I think the "click" is coming from my U-joint. It doesn't have enough play that I can see it move, but I can feel it in my hands. If I move the joint to different positions through its travel I can make the play that I feel go away.

Is this a joint that my friendly local driveshaft shop could source and install? Can I buy just a joint? Has anyone had luck replacing these joints?


Now that you have a tool to service the shaft would it be worthwhile trying the washer method before you invest in a U-Joint replacement?

I did two driveshaft OEM replacements under warranty for the conditions you are describing in the U-Joint.
After market replacement U-Joints displayed the same behavior. (so yes it's easy enough for a shop to do the conversion)

I chased the click into the final drive and back to the gearbox before discovering the washer method.
I did end up with a well set up final drive & gearbox out of the exercise and eventually no more click.

Hope it all works out well for you.
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Old 09-10-2014, 09:20 PM   #9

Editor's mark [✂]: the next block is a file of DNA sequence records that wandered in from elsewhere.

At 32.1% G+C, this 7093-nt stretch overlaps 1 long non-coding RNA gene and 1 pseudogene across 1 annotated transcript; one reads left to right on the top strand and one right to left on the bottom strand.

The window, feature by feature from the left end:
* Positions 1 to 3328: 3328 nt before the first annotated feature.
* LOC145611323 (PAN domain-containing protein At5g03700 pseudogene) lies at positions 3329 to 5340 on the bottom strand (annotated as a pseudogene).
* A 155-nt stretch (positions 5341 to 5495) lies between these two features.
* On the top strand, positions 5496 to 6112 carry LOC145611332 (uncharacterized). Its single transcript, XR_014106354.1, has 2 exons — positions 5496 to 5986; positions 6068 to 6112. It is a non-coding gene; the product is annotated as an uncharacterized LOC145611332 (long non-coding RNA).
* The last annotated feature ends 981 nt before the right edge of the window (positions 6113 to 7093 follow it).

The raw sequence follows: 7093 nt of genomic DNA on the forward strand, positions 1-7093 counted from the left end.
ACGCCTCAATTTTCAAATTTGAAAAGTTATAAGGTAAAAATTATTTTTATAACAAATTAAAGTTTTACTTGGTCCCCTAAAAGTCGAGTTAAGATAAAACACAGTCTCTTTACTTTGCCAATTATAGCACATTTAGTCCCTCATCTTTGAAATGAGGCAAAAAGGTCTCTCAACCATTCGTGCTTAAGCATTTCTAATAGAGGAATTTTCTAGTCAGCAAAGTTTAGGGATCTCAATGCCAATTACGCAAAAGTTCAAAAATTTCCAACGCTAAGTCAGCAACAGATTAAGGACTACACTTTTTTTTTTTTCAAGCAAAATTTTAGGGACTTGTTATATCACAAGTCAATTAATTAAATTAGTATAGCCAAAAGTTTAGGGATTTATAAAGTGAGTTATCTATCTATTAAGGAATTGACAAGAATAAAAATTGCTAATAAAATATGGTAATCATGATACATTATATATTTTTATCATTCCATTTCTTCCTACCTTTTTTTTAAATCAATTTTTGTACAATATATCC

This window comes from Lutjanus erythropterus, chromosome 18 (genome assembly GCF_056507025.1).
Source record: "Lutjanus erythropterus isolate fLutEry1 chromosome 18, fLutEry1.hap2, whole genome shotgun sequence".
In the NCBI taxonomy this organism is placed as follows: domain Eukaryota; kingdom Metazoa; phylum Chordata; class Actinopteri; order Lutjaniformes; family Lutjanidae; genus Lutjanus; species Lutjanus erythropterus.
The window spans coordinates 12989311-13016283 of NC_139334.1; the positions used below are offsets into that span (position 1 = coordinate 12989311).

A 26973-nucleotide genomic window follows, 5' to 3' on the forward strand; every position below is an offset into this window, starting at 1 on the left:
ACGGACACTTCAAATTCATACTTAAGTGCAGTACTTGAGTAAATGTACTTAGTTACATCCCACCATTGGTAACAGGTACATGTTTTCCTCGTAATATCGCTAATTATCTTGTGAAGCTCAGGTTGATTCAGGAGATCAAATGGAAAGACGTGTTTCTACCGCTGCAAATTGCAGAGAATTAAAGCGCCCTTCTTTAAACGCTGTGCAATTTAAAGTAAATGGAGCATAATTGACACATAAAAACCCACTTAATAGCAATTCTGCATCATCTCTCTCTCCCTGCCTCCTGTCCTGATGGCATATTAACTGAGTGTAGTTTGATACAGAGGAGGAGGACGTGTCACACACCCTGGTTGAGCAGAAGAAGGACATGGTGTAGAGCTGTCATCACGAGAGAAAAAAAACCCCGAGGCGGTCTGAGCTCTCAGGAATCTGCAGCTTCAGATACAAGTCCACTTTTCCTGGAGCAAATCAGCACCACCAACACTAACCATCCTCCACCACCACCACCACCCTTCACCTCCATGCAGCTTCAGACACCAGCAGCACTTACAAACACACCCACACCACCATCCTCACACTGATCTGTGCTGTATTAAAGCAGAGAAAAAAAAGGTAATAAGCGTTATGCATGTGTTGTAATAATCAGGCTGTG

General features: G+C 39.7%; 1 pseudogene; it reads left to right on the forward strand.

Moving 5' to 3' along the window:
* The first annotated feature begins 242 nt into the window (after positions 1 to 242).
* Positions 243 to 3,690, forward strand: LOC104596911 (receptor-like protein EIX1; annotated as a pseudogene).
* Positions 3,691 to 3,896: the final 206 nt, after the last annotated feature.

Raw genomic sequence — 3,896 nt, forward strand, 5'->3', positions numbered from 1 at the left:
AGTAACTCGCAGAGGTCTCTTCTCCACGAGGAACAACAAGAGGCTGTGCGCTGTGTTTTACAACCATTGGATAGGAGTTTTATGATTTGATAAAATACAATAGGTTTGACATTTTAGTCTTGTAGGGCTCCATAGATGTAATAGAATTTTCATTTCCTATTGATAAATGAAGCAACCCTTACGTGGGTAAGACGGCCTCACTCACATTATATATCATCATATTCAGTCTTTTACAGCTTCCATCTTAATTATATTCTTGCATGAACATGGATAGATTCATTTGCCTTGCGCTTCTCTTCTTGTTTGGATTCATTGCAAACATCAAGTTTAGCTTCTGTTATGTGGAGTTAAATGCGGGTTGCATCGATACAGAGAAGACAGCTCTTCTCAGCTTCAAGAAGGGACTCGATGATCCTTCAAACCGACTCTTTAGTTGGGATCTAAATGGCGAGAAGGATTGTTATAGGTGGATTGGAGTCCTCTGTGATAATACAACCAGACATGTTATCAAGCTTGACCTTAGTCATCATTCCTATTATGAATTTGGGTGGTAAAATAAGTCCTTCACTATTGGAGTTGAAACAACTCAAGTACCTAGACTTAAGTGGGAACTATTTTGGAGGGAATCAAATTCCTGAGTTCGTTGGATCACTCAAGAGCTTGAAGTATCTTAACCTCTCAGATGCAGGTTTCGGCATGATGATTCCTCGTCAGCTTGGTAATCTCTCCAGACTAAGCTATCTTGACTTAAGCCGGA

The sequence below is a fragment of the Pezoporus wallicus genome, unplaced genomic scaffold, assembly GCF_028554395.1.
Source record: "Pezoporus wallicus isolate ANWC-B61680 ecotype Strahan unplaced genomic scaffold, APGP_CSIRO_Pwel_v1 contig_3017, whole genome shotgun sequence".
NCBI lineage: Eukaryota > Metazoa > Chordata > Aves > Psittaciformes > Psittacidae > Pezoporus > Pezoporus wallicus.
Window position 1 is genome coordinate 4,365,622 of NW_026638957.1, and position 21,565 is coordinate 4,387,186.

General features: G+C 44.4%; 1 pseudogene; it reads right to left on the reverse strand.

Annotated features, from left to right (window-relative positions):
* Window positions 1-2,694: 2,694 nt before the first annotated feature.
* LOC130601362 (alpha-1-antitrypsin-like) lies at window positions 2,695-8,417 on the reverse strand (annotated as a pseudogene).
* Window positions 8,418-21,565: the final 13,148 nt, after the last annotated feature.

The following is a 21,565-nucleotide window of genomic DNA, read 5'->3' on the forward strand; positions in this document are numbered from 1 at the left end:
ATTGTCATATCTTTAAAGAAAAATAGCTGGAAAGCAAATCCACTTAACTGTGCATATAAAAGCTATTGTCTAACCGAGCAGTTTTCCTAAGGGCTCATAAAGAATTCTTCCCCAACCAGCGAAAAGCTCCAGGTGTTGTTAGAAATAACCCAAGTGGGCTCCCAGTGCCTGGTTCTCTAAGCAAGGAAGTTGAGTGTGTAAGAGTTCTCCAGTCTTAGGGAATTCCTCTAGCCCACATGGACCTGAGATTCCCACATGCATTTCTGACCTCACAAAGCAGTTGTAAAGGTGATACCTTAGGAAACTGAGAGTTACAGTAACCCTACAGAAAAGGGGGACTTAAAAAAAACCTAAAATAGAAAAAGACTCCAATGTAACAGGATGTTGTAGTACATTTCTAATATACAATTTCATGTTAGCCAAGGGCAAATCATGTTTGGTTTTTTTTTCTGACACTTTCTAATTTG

bmwrench
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If the u-joint is not excessively notchy-a lot of them are slightly notchy and go on for years-you can press the bearings back in. You can do this with a vice and a socket.
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Old 09-13-2014, 12:55 AM   #10
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You guys talked me into trying just the washer trick, so I put it all back together tonight. If the weather holds I'll try it out tomorrow and see if that helped.

Thanks for the input.
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Old 09-15-2014, 07:45 PM   #11
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I've got about 50 miles on it so far since putting it back together and (fingers crossed) no clicks yet!